Rusty’s parents tell him he needs to quit the fraternity. Rusty takes it out on Casey for blowing his cover. She tries to explain that she’s tired of always being compared to him. He reminds her that he’s at a school where everyone knows her and thinks she’s so great and he’s just her dorky little brother. In their parents’ eyes, he’s actually the cool one and he kind of liked that. Casey gets this and tries to smooth things over with their parents. Rusty, in turn, explains to their parents that the way Casey runs the ZBZ house is like being the CEO of a corporation and they should be really proud of her. In the end, the Cartwrights go home seeing both Casey and Rusty in a new light (and Rusty doesn’t have to quit Kappa Tau).
While Rusty was learning that it’s time to stop trying so hard to meet his parents’ expectations and learn that he only needs to live up to his own, Dale was dealing with something similar. He considers his parents his best friends. He even told them about Rusty joining the Kappa Taus, which apparently caused Dale’s father to react by saying “G.D.” for the first time. When Dale’s parents show up, they’re like peas in a pod. Dale gives them a step-by-step tour of the campus. Eventually though, the whole novelty of having his parents around all the time, attached at the hip is wearing off and Dale just wants some space to study and relax. He inevitably distracts them by putting on The Passions of the Christ and ducks out for a while. Rusty tries to tell him he needs to be up front with his parents but in the end, Dale’s not ready to cut the cord just yet. Or maybe he just isn’t ready to admit that college has changed him.
Finally, Rebecca tells Cappie she doesn’t want him to meet her father. The relationship’s still new and she doesn’t want to mess it up by mixing her family with what she has with him just yet. Cappie’s bummed about this and over a drink with Casey, implies that he actually wanted to meet the Senator. Casey’s surprised that Cappie’s feelings for Rebecca are actually that serious. Cappie is even more surprised when Casey tells him to go easy on Rebecca for wanting to keep some space between him and her family. Maybe this is coming from the problems she had with Evan after spending some time with his parents last semester. Or maybe Casey’s just realizing Rebecca’s not all that bad.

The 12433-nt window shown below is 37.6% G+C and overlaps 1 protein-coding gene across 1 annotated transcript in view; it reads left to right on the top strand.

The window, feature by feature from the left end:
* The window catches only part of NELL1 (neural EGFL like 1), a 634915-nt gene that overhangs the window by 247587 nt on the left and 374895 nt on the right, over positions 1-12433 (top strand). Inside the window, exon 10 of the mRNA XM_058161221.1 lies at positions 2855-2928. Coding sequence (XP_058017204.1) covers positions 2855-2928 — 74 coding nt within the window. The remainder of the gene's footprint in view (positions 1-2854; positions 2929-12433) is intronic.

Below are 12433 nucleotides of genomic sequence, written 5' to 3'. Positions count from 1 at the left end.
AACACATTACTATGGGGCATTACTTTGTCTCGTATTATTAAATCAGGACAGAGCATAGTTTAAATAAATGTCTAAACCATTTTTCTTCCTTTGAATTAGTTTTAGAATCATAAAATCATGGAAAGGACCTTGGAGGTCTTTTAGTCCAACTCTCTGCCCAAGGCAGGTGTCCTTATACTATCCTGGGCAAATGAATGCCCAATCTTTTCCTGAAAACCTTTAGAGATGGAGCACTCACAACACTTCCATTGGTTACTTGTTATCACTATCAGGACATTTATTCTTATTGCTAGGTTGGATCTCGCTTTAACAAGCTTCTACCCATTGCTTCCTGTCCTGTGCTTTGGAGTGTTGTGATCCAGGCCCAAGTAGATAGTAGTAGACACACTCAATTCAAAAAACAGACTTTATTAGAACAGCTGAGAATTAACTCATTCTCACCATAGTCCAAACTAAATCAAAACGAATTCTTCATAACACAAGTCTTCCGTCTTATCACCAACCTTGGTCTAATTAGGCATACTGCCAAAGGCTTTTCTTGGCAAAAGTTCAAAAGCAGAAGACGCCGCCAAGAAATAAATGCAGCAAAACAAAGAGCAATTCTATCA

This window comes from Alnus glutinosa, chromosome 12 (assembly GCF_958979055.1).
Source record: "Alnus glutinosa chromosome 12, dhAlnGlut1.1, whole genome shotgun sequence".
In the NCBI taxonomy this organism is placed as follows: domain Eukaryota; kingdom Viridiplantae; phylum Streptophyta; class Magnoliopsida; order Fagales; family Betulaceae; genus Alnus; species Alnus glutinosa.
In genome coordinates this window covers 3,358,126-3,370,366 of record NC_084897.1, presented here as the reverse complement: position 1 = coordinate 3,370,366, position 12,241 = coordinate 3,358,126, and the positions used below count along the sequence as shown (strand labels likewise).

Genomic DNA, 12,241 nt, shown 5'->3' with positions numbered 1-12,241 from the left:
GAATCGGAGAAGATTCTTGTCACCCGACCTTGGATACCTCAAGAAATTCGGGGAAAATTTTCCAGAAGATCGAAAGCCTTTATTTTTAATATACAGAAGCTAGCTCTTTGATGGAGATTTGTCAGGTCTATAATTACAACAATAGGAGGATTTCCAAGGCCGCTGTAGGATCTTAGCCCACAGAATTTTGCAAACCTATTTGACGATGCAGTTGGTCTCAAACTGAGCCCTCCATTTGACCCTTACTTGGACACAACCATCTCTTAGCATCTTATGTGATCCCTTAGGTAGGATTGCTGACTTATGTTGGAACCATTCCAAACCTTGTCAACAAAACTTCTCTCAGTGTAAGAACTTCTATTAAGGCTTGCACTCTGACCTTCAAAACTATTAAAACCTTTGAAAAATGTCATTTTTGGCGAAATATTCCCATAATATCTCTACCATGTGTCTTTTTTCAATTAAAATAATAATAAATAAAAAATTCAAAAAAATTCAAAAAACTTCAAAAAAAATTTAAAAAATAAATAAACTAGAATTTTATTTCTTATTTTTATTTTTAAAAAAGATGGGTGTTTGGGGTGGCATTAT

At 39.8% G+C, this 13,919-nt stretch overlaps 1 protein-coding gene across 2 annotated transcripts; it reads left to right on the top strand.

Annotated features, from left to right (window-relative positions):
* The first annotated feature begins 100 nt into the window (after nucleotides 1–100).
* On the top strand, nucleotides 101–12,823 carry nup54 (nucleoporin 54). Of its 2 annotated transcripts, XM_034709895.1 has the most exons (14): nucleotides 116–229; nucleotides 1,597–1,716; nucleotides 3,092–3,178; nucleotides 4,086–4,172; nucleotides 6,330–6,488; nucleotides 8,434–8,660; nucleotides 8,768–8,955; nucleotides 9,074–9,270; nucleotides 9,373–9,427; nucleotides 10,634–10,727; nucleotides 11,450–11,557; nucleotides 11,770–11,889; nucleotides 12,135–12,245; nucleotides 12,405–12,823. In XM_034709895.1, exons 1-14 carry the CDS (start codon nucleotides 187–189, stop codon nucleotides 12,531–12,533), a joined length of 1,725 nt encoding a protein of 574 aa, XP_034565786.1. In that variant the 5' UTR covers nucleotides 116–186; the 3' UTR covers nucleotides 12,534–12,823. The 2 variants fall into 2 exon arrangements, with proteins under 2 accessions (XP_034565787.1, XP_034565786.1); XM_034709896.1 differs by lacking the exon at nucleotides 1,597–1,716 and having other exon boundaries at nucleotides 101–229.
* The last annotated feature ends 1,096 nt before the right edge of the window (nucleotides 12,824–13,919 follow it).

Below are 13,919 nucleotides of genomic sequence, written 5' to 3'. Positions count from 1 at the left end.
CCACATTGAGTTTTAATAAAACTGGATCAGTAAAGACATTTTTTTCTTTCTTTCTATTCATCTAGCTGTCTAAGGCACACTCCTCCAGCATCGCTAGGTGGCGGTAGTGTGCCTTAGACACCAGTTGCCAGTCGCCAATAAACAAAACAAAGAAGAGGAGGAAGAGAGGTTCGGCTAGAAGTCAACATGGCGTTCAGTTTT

Then again, Rebecca’s not exactly perfect either. After seeing that her mom didn’t accompany her dad on the trip to visit her and picking up the clues that her dad is once again, cheating on her mom, Rebecca decides to act out by throwing her slacker boyfriend Cappie in his face. Cappie’s not an idiot though and he can tell by the way Rebecca’s acting that she’s using him to get back at her dad. He doesn’t appreciate it and they have a fight. Eventually, Rebecca explains to Cappie about her dad’s affair, apologizes to him and then admits that she cares about him. He goes to tease her but she points out that this is actually a big deal for her.
Calvin and Evan were M.I.A. this week and the only thing we really saw on the Frannie front was her getting a tad bit bossy with her ideas on how to take care of the Senator. She quickly backed off on that when she realized what she was doing. She did also ask Casey if she had the chance to talk to Evan since the mixer and seemed kind of nervous about it (maybe worried that Evan told Casey that he kissed her). That was about it for that story arc though.
Overall, I can’t say this was the most fun Greek episode ever but in terms of witnessing Rusty’s whole transition into adulthood, I’d say this was a big one. Getting your parents to recognize that you’re not really a kid anymore is part of the whole freshman experience and on that front, Rusty did well. I wish we could say the same for Dale, but then again, I don’t really want Dale to change too much just yet.